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In Argentina, "None Of The Above" Winning Next Election

by Marcela Valente

"Out with the Lot of Them!"
(IPS) BUENOS AIRES -- Fifteen months after the massive protests in Argentina that toppled two presidents in the space of 10 days, there are no candidates for next month's presidential elections who truly reflect the public's strident calls for change, according to observers here.

The situation echoes the demand "Out with the Lot of Them!" which spontaneously emerged from the protests that shook the crisis-ridden country in December 2001.

Nearly all of the hopefuls who plan to run for office next month have suffered previous defeats at the polls, and their platforms are not aimed at transforming the country's current economic model or the way of doing politics, nor do they differ significantly among themselves, experts say.

But people who have been meeting in neighborhood assemblies or associations of the unemployed since the political and economic collapse say their hopes for renewal are still alive.

The platforms for the April elections include "a few novelties," political scientist Marcos Novaro, a professor at the Latin American Faculty of Social Sciences, told IPS. "They are not just a frozen reflection of the situation prior to the crisis. But we do not see changes pointing in the hoped-for direction."

The demonstrations of 2001 were demanding a more profound overhaul of the system, but "the forces calling for change were weaker than they themselves believed," and no electoral proposal capable of "agglutinating the disgruntled" has emerged, he said.

It was even "an exaggeration to believe that the protests overturned the two governments," which "failed all by themselves and would not have lasted much longer by the time the street mobilizations pushed them over the edge," according to Novaro.

A similar view was voiced by journalist Eduardo Aliverti. "There is an inversely proportionate relationship between the outbreak that occurred in 2001 and the possibility of building an electoral tool in tune with the rage and the sense of being fed up that the people expressed in the streets," he wrote in a column in the Buenos Aires daily Pagina 12.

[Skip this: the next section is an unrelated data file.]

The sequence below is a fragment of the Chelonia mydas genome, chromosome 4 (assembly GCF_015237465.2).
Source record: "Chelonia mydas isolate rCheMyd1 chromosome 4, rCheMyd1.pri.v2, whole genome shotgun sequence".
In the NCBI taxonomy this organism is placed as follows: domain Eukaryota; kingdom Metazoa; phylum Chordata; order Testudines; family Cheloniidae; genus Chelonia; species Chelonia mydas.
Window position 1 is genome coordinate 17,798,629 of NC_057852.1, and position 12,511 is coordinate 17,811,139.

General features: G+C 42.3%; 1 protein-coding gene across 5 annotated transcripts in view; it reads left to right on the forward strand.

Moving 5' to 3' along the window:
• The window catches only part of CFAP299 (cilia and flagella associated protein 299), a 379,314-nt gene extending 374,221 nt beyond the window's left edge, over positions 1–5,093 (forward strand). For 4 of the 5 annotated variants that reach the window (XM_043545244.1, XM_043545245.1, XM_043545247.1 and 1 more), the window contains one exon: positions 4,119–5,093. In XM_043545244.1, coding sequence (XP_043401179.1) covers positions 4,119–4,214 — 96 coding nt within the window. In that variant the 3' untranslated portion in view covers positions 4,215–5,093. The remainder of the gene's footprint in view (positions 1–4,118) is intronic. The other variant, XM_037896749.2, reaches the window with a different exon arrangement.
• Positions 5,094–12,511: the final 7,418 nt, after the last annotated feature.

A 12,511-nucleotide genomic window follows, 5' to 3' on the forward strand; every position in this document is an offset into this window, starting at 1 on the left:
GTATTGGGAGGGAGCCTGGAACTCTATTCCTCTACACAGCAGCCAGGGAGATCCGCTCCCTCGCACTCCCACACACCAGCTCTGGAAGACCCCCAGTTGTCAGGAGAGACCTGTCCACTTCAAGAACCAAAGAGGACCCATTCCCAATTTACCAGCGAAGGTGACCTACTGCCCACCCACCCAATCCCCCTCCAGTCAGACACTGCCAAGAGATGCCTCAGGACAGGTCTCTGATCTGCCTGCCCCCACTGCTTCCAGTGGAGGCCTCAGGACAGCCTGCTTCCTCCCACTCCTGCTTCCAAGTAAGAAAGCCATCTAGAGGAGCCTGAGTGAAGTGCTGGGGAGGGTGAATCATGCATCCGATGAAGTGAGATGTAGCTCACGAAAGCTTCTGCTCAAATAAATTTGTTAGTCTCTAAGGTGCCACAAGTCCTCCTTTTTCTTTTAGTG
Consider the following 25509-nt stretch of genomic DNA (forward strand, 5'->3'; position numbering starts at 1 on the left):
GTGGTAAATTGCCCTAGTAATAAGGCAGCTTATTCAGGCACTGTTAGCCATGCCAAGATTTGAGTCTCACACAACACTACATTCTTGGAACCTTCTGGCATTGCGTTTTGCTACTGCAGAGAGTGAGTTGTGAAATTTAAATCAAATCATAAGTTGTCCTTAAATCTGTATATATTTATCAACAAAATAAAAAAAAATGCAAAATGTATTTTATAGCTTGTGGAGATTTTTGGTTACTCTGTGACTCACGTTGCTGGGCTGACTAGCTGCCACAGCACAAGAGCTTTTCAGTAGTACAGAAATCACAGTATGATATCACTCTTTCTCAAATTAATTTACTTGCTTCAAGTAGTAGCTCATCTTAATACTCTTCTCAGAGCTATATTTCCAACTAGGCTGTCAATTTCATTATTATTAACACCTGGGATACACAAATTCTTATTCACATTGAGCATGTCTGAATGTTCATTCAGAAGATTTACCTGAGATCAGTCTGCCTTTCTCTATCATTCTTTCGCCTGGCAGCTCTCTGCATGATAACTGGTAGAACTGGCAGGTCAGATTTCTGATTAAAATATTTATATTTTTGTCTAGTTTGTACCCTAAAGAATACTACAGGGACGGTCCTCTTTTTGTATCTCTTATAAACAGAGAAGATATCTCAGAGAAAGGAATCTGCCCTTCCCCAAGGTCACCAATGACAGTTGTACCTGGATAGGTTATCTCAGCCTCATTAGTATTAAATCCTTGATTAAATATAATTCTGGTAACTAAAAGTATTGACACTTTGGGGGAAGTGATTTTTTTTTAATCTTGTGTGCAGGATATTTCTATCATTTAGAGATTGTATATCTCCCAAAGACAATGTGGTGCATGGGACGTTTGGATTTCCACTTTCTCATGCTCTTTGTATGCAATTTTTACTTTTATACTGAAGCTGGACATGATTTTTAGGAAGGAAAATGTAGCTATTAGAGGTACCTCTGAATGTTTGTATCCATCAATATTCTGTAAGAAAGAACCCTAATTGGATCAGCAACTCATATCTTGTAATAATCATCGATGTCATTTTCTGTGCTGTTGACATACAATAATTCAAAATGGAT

In Aliverti's view, that phenomenon was the product of a protest movement that "was not accompanied by leadership or by a growth in popular awareness."

Fernando de la Rua, who took office in December 1999, stepped down on Dec. 20, 2001 in the midst of looting of supermarkets and pot-and-pan banging demonstrations in which around 30 people were killed.

Prior to the crisis, his popularity ratings had plunged to below 10 percent, and he had become politically isolated.

Three days after he resigned, Congress appointed a caretaker president, Adolfo Rodriguez Saa of the then-opposition Justicialista (Peronist) Party (PJ), who lasted just three days before a new wave of protests precipitated his resignation.

On Jan. 1, 2002, Congress designated Eduardo Duhalde of the PJ to complete de la Rua's term. While the new interim president survived the economic and social debacle, he was forced to move the elections forward, from December to April 27.